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Illustration: Sarah Grillo/Axios

Recent headlines will have you convinced that Wall Street is hell-bent on living up to all of its stereotypes.

Driving the news: Goldman Sachs is the biggest and the boldest, paying more than $5 billion in fines in the wake of the 1MDB scandal, in which billions were stolen from the people of Malaysia.

  • Goldman Sachs pleaded guilty to bribing Malaysian officials, among others, a total of $1.6 billion in order to get deal mandates in the bond and stock markets.
  • That's the largest set of bribes ever prosecuted under the Foreign Corrupt Practices Act.
  • In a very Goldman twist, the $1.6 billion was not paid from Goldman's own funds. Instead it came out of other people's money — it was skimmed off of bond-issue proceeds that were supposed to belong to the Malaysian people.
  • Gary Cohn, who was Goldman's chief operating officer when the bribes were paid, cashed out all of his bonuses when he joined the Trump administration in 2017. He's the one former Goldman official who hasn't agreed to repay a chunk of his 2011 bonus, as the board has requested.

Wells Fargo paid a $3 billion fine for taking advantage of millions of customers by opening accounts in their names that they weren't even aware of.

JPMorgan, which lost billions in the "London whale" trading scandal, paid $920 million in fines to settle charges that it manipulated futures markets in Chicago.

Citigroup, which has been considered "too big to manage" since at least the financial crisis, was fined $400 million for its management's failure to effectively stay on top of its operations.

Morgan Stanley paid a relatively modest $60 million fine for failing to protect its customers' data. According to a pair of lawsuits, the bank failed to remove sensitive data from computers it decommissioned — including Social Security numbers, passport numbers, and account numbers.

Bank of America has kept its nose relatively clean of late, although Waqas Ali, who worked as a client relationship manager for the bank in Boston, did plead guilty to embezzling $1.5 million from one of his Texan clients.

  • According to the complaint, Ali said that he targeted the family in question because they hadn't pressed charges when they were stolen from in the past.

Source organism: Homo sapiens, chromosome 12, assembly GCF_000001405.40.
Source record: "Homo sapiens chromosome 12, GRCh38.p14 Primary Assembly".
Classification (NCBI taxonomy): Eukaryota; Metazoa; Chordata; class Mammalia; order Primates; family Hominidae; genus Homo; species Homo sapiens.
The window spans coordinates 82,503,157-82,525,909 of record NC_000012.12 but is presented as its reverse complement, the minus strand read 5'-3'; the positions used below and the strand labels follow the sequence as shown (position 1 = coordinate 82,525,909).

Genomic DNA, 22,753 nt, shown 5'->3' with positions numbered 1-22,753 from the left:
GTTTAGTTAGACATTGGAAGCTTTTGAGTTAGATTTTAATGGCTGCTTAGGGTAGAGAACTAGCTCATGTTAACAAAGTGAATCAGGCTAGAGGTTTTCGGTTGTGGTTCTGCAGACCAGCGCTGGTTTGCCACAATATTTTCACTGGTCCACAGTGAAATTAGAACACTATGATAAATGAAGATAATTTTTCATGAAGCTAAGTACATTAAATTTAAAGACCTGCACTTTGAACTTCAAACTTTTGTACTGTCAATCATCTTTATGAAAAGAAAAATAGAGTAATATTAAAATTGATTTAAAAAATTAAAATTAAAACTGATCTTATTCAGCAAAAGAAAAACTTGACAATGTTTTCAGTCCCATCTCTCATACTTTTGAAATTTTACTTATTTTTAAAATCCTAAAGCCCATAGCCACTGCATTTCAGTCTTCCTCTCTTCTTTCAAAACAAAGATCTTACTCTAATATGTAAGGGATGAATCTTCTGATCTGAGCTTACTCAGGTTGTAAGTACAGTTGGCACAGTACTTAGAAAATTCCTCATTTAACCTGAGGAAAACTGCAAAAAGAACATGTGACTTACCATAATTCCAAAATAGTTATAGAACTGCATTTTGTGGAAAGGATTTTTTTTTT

The bottom line: In a sign of how deep the rot runs, hundreds of bank employees have been fired from Wells Fargo and JPMorgan Chase for abusing the government's coronavirus relief programs. So far, there's little sign that banks are shedding their reputation for being greedy to the point of criminality.

Go deeper

The next steps in Bank of America's $1 billion pledge to fight inequality

Photo: Alex Tai/SOPA Images/LightRocket via Getty Images

Earlier this year, Bank of America committed to spending $1 billion over four years to address racial and income inequality in America, as a reckoning over systemic racism and police brutality took hold of the country. It said in September it would set aside $25 million of that initial sum for jobs initiatives in Black and Hispanic/Latino communities.

Driving the news: Now, we know the bank is giving $1 million to each of 21 colleges and universities with large populations of Black and Latino students: HBCU Morgan State University, St. Louis Community College and the University of Puerto Rico's Río Piedras campus — to name a few.

45 mins ago - Sports

The end of COVID’s grip on sports may be in sight

Illustration: Aïda Amer/Axios

Packed stadiums and a more normal fan experience could return by late 2021, NIAID director Anthony Fauci said yesterday.

Why it matters: If Fauci's prediction comes true, it could save countless programs from going extinct next year.

Trump's 2024 begins

Trump speaking to reporters in the White House on Thanksgiving. Photo: Erin Schaff - Pool/Getty Images

President Trump is likely to announce he'll run again in 2024, perhaps before this term even ends, sources tell Axios.

Why it matters: Trump has already set in motion two important strategies to stay relevant and freeze out other Republican rivals.